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Journal of gastroenterology and hepatology

Factors affecting short- and long-term effects of leukocyte removal therapy in active ulcerative colitis.


PMID 23339387

Abstract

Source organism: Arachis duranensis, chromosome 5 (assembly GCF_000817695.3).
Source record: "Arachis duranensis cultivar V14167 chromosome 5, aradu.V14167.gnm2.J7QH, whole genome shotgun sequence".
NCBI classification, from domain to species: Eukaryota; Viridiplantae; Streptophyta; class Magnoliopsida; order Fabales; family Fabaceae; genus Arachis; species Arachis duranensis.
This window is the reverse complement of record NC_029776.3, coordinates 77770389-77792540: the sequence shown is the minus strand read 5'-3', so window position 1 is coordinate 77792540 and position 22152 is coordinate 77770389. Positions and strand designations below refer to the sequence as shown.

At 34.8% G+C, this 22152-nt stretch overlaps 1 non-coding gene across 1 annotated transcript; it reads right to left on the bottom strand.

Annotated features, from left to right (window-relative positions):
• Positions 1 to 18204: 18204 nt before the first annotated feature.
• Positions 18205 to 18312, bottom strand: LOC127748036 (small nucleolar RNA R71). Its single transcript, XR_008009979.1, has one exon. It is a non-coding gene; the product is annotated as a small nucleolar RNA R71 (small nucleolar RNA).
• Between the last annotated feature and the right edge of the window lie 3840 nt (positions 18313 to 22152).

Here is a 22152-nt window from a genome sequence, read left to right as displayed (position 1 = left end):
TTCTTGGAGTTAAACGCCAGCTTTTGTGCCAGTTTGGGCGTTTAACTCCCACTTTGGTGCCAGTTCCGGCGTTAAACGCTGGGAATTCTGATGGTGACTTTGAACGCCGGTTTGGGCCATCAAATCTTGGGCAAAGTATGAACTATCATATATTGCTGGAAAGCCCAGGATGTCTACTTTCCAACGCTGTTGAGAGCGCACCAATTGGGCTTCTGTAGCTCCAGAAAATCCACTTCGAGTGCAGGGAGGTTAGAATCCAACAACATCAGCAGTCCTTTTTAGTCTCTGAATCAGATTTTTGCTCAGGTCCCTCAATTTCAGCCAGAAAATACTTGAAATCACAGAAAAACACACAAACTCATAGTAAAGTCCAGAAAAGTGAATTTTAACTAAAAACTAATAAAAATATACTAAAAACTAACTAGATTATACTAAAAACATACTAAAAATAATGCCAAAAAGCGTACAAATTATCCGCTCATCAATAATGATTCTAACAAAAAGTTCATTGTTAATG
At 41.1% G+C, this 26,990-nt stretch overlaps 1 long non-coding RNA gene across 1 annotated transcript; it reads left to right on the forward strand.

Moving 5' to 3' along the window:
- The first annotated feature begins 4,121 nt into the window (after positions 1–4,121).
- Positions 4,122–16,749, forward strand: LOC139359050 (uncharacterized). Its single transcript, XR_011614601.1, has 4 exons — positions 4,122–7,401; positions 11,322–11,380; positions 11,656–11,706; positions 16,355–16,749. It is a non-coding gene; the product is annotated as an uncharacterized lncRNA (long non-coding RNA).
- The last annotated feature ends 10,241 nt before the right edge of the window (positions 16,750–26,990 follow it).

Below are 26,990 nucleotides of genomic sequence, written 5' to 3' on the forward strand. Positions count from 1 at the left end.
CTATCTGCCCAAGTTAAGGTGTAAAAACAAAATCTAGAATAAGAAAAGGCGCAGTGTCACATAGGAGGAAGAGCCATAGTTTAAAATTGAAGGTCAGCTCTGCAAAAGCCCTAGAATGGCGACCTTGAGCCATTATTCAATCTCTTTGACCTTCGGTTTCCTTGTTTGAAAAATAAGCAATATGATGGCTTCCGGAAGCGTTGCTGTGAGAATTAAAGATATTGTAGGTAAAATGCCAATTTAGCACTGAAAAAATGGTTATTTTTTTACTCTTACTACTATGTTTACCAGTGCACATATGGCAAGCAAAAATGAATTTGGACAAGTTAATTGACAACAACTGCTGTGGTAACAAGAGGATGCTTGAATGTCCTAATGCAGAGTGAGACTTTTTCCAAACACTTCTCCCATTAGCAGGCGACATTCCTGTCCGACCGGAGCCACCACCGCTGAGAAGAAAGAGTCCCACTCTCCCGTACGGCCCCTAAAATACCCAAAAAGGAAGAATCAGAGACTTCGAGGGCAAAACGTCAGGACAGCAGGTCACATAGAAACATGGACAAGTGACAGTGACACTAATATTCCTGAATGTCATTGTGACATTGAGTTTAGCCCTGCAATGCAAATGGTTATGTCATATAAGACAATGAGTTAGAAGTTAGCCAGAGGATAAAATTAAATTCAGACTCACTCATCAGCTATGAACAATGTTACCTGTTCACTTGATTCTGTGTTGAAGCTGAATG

Leukocyte removal therapy (LRT) is recognized as an effective treatment for active ulcerative colitis (UC). In this study, factors associated with the efficacy and long-term effects of LRT were evaluated. From April 1998 to March 2010, 98 patients with moderate to severe UC were randomly assigned to granulocyte and monocyte/macrophage adsorptive apheresis (GMA) (n = 47) or leukocytapheresis (LCAP) (n = 51) treatment. Patients received two sessions of LRT in the first week, followed by three weekly administrations. All patients were treated with 5-aminosalicylic acid and corticosteroid. Steroid doses were tapered if patients achieved clinical improvement. Clinical remission was defined as a decrease in clinical activity index to < 4 and endoscopic findings to Matts' grade 1 or 2. When clinical activity index decreased but still remained ≥ 5 and Matts' grading was 1 or 2, the patient was considered to have improved. Patients were observed for at least 1 year and diagnosed as relapsed when additional treatment was required. Seventy-one (73%) patients achieved clinical remission or improvement. No significant difference was found between LCAP and GMA. Increased age, ≥ 3 attacks of UC, and ≥ 2 sessions of LRT were indicative of refractoriness to LRT. During 1 year observation, 28 patients were relapsed. Duration of UC, ≥ 3 attacks of UC, and ≥ 2 sessions of LRT were indicative of refractoriness to the long-term effects of LRT. Both GMA and LCAP were effective to treat active UC. However, long duration of UC, multiple UC attacks, and past history of LRT reduce the efficacy.